Tuesday, August 7, 2007


Listening to Bruce Springsteen's latest album "Live in Dublin" or watching the concert on PBS is like attending a church revival meeting. There's a spiritually electric atmosphere on-stage along with a transcendant quality to the music and lyrics. It seems that matters of faith are on Springsteen's mind more often now that he's getting older. A brief article on "Christianity Today" confirms what I've been thinking.


The first time I saw Bruce Springsteen in concert, as a 15-year-old back in 1974, I might've called it "a religious experience." In the 16 times I've seen him since, I've often thought he resembles an evangelist on stage—whether he's extolling the virtues of rock or urging the crowd to donate to a local food bank. This guy grew up in a Catholic home and seems to understand the concepts of sin, the Cross, confession, and redemption. These themes have all shown up in his music over the years.

Springsteen told The New York Times that although he's "not a churchgoer," his music is "filled with Catholic imagery … a powerful world of potent imagery that became alive and vital and vibrant. … As I got older, I got less defensive about it. I thought, I've inherited this particular landscape, and I can build it into something of my own."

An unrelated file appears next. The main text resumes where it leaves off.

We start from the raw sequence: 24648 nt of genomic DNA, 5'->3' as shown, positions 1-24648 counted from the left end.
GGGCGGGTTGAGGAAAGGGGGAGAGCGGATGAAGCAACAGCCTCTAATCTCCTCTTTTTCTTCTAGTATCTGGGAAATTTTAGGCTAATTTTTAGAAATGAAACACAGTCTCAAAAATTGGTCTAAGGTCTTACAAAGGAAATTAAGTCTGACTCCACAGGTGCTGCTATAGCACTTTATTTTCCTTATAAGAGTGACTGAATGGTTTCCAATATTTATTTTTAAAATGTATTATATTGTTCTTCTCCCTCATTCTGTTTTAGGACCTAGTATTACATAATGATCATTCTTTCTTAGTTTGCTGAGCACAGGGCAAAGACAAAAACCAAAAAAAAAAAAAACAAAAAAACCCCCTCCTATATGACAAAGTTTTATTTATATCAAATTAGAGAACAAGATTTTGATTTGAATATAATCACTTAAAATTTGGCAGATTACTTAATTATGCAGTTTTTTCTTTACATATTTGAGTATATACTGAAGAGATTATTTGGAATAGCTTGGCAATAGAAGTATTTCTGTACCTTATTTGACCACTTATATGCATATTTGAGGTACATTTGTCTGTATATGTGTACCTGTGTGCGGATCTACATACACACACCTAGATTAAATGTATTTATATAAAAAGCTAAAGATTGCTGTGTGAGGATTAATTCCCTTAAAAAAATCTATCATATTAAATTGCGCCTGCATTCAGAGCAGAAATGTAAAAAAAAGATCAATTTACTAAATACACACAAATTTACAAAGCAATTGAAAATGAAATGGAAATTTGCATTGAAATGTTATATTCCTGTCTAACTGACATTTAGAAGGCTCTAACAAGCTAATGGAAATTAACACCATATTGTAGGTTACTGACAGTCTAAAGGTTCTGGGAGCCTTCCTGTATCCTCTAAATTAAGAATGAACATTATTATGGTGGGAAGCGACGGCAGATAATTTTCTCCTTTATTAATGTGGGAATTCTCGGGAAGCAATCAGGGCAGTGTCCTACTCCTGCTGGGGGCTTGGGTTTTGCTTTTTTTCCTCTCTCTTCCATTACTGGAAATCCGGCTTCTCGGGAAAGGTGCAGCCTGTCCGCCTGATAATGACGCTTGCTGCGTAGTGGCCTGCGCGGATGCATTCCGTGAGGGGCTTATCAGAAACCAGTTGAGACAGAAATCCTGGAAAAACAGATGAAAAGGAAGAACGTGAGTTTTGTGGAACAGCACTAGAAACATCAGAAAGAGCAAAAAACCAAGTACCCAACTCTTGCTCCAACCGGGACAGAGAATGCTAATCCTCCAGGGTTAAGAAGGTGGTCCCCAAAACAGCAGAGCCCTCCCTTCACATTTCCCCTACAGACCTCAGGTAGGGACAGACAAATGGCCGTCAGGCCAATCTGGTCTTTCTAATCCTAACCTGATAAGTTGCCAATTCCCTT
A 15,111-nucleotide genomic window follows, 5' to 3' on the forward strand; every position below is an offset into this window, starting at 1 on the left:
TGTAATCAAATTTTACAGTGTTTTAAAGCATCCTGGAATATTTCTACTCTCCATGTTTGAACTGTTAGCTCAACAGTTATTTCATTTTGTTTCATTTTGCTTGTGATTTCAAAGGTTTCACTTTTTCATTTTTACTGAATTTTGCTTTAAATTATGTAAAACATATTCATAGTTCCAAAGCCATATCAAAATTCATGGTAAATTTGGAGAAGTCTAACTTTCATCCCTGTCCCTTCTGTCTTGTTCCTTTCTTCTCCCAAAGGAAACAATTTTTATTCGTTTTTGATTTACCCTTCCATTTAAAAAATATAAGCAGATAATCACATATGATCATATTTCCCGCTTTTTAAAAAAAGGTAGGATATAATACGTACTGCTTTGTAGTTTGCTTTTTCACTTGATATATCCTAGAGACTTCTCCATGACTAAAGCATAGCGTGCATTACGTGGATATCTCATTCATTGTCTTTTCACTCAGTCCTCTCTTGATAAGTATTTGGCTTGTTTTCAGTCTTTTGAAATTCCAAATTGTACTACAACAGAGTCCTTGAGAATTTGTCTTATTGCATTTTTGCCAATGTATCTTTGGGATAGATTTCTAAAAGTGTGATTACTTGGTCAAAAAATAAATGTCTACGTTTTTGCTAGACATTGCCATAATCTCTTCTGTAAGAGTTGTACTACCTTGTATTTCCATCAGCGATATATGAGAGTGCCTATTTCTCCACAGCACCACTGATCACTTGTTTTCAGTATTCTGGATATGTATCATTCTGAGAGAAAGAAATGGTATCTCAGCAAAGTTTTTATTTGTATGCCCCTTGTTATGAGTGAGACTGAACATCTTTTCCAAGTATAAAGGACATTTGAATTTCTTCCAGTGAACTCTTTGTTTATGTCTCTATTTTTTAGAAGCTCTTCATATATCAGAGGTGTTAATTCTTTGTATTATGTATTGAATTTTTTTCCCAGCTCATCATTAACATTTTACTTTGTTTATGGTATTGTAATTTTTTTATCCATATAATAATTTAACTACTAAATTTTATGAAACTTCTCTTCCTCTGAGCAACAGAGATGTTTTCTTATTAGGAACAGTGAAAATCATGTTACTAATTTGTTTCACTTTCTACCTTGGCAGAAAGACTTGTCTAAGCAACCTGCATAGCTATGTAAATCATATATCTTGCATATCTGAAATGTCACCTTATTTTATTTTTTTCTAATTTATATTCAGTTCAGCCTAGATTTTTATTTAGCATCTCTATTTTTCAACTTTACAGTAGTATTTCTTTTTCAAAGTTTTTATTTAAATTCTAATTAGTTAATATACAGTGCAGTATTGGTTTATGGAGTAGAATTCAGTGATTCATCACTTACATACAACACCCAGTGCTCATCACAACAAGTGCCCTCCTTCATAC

For more thoughts on the power of music - and Springsteen in particular, check out this post at Barbara Hall's blog.

I think music is one of the purest forms of reaching out. Last year I was part of a seminar in New Jersey, where all these scholars got together to talk about Bruce Springsteen. My good friend Ben Eicher spoke on one of the panels. Ben is a lawyer and Catholic scholar and a musician. Also a longtime Bruce fan. Ben said, and I'm paraphrasing, one of the biggest misconceptions about rock music is that it's about rebellion, standing alone. It's not. It's about inclusion. No one ever picked up a guitar in order to separate himself/herself from the pack. We do it because we want to belong to a pack. It's just that we want to belong to a different pack. An authentic and expressive one. When people want to be alone, they meditate and do yoga. When they want to belong, they turn up the radio real loud.


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